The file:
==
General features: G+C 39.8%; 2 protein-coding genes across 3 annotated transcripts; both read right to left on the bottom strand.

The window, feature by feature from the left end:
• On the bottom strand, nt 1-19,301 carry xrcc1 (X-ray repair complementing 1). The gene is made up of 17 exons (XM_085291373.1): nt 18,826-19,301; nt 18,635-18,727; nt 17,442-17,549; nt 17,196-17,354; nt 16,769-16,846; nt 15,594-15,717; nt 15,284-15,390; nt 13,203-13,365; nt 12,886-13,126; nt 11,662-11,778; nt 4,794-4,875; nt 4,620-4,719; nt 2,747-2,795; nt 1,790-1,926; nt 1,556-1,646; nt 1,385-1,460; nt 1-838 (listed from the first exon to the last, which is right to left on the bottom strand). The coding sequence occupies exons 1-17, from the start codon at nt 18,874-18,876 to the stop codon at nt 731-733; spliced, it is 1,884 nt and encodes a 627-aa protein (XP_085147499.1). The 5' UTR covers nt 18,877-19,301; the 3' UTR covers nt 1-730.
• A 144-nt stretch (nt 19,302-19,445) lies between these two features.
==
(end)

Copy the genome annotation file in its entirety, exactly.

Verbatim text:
General features: G+C 39.8%; 2 protein-coding genes across 3 annotated transcripts; both read right to left on the bottom strand.

The window, feature by feature from the left end:
• On the bottom strand, nt 1-19,301 carry xrcc1 (X-ray repair complementing 1). The gene is made up of 17 exons (XM_085291373.1): nt 18,826-19,301; nt 18,635-18,727; nt 17,442-17,549; nt 17,196-17,354; nt 16,769-16,846; nt 15,594-15,717; nt 15,284-15,390; nt 13,203-13,365; nt 12,886-13,126; nt 11,662-11,778; nt 4,794-4,875; nt 4,620-4,719; nt 2,747-2,795; nt 1,790-1,926; nt 1,556-1,646; nt 1,385-1,460; nt 1-838 (listed from the first exon to the last, which is right to left on the bottom strand). The coding sequence occupies exons 1-17, from the start codon at nt 18,874-18,876 to the stop codon at nt 731-733; spliced, it is 1,884 nt and encodes a 627-aa protein (XP_085147499.1). The 5' UTR covers nt 18,877-19,301; the 3' UTR covers nt 1-730.
• A 144-nt stretch (nt 19,302-19,445) lies between these two features.